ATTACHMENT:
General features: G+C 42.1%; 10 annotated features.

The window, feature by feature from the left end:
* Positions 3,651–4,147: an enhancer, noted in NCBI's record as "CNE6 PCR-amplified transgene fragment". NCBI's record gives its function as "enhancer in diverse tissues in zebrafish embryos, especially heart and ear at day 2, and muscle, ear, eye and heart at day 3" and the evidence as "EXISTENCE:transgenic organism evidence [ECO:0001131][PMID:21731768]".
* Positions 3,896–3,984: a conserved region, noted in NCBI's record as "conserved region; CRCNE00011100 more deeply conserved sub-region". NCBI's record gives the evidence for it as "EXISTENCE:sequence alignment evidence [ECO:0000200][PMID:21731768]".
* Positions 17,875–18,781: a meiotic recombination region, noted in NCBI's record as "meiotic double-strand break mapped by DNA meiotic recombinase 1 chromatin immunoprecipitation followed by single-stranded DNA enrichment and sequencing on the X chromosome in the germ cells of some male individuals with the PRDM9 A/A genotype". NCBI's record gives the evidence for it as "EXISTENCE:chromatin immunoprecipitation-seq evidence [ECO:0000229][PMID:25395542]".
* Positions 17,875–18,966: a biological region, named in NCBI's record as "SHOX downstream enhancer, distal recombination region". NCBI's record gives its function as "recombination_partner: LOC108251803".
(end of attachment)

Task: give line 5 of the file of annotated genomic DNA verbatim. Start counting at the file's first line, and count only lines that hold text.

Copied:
* Positions 17,875–18,781: a meiotic recombination region, noted in NCBI's record as "meiotic double-strand break mapped by DNA meiotic recombinase 1 chromatin immunoprecipitation followed by single-stranded DNA enrichment and sequencing on the X chromosome in the germ cells of some male individuals with the PRDM9 A/A genotype". NCBI's record gives the evidence for it as "EXISTENCE:chromatin immunoprecipitation-seq evidence [ECO:0000229][PMID:25395542]".